I'm one that enjoys the smell of privet in the spring..covers up the chicken house odor when the wind's from the east here.

I hate to hear that about #3..planted one last year.

    Bookmark   March 13, 2007 at 10:22AM
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pauln(z7B Arkansas)

Thanks for the threads! I am a botanist, but haven't met Brent yet. Good additions gang! I've got a few parsley leaf hawthorns on my bony hill, and they can reek to high heaven. Ginkgo fruit is something else! Vickie, you're welcome to hang out under my mimosa around Memorial Day and behold it's scent. The flowers are very exotic, almost otherworldly, but after a while it just becomes too much. Kaye, don't fret, the umbrella magnolia is one of our finest natives, and it's certainly worth having in spite of a stinky flower.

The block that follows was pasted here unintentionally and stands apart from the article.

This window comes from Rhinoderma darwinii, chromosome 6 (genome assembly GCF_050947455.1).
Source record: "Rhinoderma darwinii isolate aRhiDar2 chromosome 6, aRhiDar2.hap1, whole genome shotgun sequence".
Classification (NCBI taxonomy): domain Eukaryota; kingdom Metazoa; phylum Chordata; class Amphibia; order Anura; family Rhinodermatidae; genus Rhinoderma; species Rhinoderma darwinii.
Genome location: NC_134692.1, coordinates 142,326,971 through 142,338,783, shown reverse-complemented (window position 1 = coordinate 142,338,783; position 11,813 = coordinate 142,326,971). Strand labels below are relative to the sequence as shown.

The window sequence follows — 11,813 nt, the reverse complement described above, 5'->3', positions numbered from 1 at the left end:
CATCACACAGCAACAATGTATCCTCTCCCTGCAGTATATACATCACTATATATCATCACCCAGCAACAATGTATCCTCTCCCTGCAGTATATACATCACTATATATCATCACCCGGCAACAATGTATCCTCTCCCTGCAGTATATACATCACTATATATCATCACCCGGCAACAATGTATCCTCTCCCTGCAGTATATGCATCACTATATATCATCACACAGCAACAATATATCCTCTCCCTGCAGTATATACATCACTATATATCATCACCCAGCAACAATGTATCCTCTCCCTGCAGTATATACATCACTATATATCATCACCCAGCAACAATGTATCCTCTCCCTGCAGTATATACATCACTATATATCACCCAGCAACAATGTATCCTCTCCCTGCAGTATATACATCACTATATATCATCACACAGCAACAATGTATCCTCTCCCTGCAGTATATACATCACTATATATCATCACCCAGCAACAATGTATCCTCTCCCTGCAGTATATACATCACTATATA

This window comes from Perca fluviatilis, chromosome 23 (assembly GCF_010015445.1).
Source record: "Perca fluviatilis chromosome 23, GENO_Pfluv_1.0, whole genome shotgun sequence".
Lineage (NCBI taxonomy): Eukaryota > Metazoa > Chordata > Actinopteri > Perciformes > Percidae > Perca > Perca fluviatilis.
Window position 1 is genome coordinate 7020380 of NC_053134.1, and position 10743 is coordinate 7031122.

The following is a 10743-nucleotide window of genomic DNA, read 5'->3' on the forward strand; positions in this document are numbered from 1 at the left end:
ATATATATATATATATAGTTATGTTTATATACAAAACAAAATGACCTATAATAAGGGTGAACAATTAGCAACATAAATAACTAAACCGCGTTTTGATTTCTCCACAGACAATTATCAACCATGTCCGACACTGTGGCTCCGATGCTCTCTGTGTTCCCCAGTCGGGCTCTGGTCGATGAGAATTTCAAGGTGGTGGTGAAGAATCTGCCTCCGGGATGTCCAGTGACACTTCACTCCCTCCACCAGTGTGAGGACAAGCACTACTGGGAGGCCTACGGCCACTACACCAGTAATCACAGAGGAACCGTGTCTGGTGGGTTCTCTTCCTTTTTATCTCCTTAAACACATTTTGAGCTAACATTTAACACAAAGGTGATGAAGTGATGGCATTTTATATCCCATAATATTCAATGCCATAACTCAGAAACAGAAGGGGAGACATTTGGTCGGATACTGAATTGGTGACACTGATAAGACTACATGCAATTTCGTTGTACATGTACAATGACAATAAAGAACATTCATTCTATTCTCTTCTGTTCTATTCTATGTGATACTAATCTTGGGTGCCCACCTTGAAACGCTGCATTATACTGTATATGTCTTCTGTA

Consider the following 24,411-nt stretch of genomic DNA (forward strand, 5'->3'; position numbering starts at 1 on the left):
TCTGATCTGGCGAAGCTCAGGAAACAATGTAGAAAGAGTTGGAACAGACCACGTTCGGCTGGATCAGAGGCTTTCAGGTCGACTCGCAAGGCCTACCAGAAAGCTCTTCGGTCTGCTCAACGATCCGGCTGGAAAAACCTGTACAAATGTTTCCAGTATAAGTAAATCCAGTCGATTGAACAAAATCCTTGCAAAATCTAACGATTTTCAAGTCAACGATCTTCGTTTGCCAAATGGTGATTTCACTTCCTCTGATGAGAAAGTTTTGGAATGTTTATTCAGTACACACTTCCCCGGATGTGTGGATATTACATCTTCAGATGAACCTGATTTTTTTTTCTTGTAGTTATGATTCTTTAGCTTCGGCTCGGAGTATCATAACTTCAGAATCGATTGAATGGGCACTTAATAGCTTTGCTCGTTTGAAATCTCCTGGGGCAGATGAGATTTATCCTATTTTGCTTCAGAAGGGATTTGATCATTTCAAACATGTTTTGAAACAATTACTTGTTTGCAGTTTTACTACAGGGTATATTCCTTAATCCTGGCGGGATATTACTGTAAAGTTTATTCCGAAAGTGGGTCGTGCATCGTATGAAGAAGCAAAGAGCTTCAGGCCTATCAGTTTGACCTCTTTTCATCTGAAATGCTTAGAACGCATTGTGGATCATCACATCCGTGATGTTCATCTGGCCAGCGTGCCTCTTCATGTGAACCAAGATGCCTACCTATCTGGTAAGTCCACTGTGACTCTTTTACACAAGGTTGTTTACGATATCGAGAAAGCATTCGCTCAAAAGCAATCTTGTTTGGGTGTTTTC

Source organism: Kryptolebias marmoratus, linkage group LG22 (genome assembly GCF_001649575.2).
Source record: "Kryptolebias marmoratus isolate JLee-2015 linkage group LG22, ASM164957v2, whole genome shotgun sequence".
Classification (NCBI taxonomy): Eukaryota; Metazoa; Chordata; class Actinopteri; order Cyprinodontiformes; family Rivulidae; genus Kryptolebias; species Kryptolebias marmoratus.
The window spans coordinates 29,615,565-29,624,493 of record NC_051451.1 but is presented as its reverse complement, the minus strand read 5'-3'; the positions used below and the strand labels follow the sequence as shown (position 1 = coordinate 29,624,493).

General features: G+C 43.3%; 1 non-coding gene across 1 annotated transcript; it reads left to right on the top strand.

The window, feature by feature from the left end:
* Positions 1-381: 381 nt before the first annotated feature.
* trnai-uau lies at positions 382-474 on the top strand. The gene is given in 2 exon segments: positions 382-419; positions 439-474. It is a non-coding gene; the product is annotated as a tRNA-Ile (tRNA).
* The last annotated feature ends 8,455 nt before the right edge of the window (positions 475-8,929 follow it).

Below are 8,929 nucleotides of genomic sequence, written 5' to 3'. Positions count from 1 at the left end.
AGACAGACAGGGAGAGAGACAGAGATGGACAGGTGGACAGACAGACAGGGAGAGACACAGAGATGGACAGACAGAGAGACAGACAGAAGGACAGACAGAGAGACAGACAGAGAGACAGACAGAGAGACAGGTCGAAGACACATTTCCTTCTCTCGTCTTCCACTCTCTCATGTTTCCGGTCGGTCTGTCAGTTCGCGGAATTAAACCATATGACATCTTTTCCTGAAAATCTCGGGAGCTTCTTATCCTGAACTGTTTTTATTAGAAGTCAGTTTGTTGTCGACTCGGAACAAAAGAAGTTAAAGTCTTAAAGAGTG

You know, there's many ways to pollinate plants. We're all familiar with the wind pollinated trees of spring which cause everyone to get the sniffles, and coat our cars with limegreen sheen. Most think of sweet flowers that attract bees, wasps, etc and get their genes spread about. But lots of stinking flowers attract flies which do their business thinking perhaps that they are rolling around on something dead. Another good example of this is the stinkhorn mushroom. It looks about as foul as it's smell. Google for it's latin name to get a chuckle.

    Bookmark   March 14, 2007 at 3:42PM
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Violet_Z6(6a)

If you guys have fresh Ginko seeds/nuts, can you send them to me in trade? They're soooo good in soup!

    Bookmark   March 15, 2007 at 2:31AM
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peaceofmind

Cleome (spider flower) gets my vote. It smells just like a skunk. I especially notice it when I'm weeding and have my head down at plant level. My first thought is always that there is a skunk in my yard and it must be rabid since it is out in the daytime. Then I remember it is just the lovely spider flowers across the way and I come down off the roof. ;-)